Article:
Alright, I just wanted to settle this once and for all….
The older we get the greater role nostalgia plays in our lives. When I get in discussions with friends or coworkers nowadays we usually just talk about how cool everything was when we were kids.
I was (still am really) a big action figure kid. When there was a character I liked, I needed their action figure. And man oh man did we go on crazy adventures.
One action figure line I liked in particular were the Ghost Rider figures that were around in the mid nineties (1996 I believe).
I remember my local KB Toys getting a few racks of these bad boys in and begging my grandma for one. Funny thing is I didn’t even know who he was. He was a biker with a flaming skull for a head, he glowed in the dark, he beat people with a fucking chain, and it came with a free comic book. What 2-38 year old WOULDN’T want that action figure?
Was he even a “good guy”? Shit. Who cares. I’m getting him.
And that’s how it went. I ended up with a few figures in the series: Vengeance (Ghost Rider’s main baddie), Blaze (the 1st Ghost Rider), and an “exploding” Ghost Rider (it was the 90’s so I’m guessing Danny Ketch was Ghost Rider). Again, didn’t know much about them. I’m sure it had a little blurb about each character on the back of the packaging, but fuck reading, I’m 9 and just got a action figure of a skeleton on fire.
A bunch of buddies and myself would actually bring the Ghost Rider figures to recess and we’d battle with them on the pavement. And then there was always was the “poor” kid who wanted to play but just had his Biker Mice From Mars action figure.
After harassing him to the point where he’d feel as worthless as…well….a Biker Mice From Mars action figure, we’d continue our adrenaline filled Ghost Rider activities.
Then weeks turned to months. Months turned to years and new fads and interests led to our Ghost Rider figures collecting dust and their eventual demise.
But the thing is whenever I’m having nostalgic filled discussions and I bring up these Ghost Rider figures, everyone (guys obviously) remembers them fondly. Usually the word “badass” is used several times throughout the memory. BUT when I mention the figures I usually ALWAYS get a response like this:
Me: “Yeah I used to play with the Ghost Rider action figures all time. Remember those?”
Dude: “Oh yeah! I used to have those! Based off the Ghost Rider cartoon, right?”
Everyone thinks these action figures came from a cartoon series. They didn’t. I KNOW they didn’t.
Why? As I kid I watched ever superhero cartoon show imaginable: TMNT, Batman, Spider-man, X-Men, Hulk, Superman, even the little known ones like Fantastic Four, Iron Man, and Silver Surfer.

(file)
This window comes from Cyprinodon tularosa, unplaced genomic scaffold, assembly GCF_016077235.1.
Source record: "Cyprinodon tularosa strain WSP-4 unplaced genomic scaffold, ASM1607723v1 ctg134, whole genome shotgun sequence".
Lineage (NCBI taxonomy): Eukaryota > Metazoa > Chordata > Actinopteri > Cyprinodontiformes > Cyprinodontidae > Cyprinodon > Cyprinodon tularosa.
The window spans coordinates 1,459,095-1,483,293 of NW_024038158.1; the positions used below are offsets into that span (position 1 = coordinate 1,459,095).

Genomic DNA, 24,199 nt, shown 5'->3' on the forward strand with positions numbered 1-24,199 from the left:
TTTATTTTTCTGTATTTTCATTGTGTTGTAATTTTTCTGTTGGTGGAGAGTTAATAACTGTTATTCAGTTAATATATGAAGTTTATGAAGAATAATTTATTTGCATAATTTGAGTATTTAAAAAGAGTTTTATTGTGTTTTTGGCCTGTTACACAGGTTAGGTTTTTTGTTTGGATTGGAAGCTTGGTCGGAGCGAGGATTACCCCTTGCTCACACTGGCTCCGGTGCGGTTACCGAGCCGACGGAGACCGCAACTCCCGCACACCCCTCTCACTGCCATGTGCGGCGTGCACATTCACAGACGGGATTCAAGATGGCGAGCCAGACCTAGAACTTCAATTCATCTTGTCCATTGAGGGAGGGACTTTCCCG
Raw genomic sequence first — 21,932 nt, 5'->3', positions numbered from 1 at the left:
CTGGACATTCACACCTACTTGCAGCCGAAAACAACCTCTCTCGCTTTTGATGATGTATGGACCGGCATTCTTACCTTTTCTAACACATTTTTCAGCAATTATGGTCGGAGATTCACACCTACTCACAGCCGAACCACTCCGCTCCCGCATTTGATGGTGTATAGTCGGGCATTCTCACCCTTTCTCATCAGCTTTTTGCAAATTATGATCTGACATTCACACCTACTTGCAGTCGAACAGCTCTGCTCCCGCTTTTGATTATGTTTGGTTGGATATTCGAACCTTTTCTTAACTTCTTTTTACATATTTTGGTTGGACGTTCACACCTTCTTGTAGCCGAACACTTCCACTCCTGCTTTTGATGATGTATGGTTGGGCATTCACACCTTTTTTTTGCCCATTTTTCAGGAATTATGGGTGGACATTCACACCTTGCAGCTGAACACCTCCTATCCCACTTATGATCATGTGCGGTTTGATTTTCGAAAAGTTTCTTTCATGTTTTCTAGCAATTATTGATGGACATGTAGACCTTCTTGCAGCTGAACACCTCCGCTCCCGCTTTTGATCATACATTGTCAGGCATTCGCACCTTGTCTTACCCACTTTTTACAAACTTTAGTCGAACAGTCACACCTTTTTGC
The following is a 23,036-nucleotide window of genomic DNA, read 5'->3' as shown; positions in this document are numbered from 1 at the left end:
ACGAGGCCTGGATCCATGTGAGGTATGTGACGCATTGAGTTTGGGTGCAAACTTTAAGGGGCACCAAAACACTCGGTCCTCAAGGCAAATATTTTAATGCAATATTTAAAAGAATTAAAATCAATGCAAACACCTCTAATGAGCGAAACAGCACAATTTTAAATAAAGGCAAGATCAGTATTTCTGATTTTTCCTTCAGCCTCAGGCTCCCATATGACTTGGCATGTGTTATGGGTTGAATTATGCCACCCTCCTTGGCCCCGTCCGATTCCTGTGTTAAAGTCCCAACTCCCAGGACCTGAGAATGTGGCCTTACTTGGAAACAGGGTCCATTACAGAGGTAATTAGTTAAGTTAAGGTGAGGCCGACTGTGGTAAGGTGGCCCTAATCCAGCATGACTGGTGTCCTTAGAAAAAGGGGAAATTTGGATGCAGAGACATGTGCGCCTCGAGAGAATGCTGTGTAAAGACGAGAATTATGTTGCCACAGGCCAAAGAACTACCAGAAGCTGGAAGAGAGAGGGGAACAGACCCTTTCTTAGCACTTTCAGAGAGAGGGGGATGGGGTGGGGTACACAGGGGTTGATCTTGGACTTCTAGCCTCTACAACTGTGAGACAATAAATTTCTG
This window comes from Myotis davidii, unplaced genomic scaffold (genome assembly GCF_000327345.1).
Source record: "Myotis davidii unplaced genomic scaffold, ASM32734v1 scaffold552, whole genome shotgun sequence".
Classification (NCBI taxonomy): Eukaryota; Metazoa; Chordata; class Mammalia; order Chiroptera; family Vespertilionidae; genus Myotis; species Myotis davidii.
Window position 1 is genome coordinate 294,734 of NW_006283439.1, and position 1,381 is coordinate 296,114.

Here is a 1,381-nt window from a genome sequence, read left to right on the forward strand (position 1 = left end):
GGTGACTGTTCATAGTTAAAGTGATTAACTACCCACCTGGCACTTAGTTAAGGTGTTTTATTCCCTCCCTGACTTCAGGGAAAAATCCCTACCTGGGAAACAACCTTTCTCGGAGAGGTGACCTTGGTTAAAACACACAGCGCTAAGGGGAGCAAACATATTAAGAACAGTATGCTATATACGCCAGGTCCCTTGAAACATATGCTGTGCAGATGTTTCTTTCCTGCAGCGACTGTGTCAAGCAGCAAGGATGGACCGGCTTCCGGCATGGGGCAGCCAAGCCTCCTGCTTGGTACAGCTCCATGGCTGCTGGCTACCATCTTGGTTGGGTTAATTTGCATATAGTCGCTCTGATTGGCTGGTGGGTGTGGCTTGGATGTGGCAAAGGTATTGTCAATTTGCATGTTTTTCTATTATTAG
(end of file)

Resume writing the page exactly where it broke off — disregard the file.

And there was no Ghost Rider animated series to be seen. When I got older and got deeper into comics I read a lot of Ghost Rider (unfortunately) and it was then when I understood what the fuck I was actually playing with when I was a youngin’.
(Off topic but I remember making my Ghost Rider figure fight my Real Ghostbusters figures. HOW FUCKING AWESOME AND INGENIOUS IS THAT?! I was the James Cameron of playtime.)
But everyone I talked to who had these figures claimed they were from a Ghost Rider animated series. I can see their point. 90% of action figures we played with as kids were based off cartoon shows or movies. The only reason a had an action figure of The Shadow when I was a kid was because of the Alec Baldwin movie, not because the character merely existed.
So I did find it strange that a Ghost Rider action figure line was launched for no other reason other than he looks cool. Meaning therefore kids would play with him.
And after some research, yeah, that was the reason.
During the action figure line’s run there was a Ghost Rider monthly comic title. And that’s it.
And I figured that. The original Ghost Rider is about a stunt cyclist, Johnny Blaze, who sells his soul to the devil to save his father. The devil saves his pappy, but in return Johnny Blaze’s soul is welded with Zarathos, a demon that rounds up other demons that escaped from hell and are chilling on earth. Same goes for Danny Ketch, who was “cursed” with the power of the Ghost Rider after taking a mysterious motorcycle (again, 90s comics). Now when ever innocent blood is spilled Ketch will turn into the Ghost Rider and fight evil.
The whole anti-hero was a fad in the 1990’s. And frankly it would be hard to do a Ghost Rider animated series FOR KIDS. Hell itself plays a large role in the mythology. So does religion. And murder. I mean, it’s like putting The Punisher into an animated series and making him shoot lasers and not hit a single thing….
Long story short: GHOST RIDER DID NOT HAVE AN ANIMATED SERIES.
So stop fighting with me and telling me he did.
And I’m pretty sure the adventures I had with those toys when I was a kid were better than that craptastic movie that came out a few years back:
But if you swear you’ve seen Ghost Rider animated you’re not crazy. He did have a special guest appearance in the Hulk cartoon:
He was also featured in a Fantastic Four episode titled “When Calls Galactus”.
I also found this great website accounting all of Ghost Rider’s appearances in Marvel Animation:
So unless everyone I’ve talked to about this has seen those moments in various shows and somehow imagined that they actually are from a Ghost Rider animated series, man, you’re delusional as shit.
And before I end today’s post…
-How can someone be so angry over the treatment of a comic character in a movie yet refer to the comics as “comic scripts”?
Example: “Man, did they fuck up Deadpool in the Wolverine movie. I mean did you read the comic scripts? That’s not how Deadpool was at all with his mouth sewn shut and shit. They shoulda stuck to his comic scripts!”
-Do you know when you Google “Action Figure” the 1st suggestion that comes up is “Action Figure Therapy”. Pretty crazy. Didn’t know it was that big of a dilemma.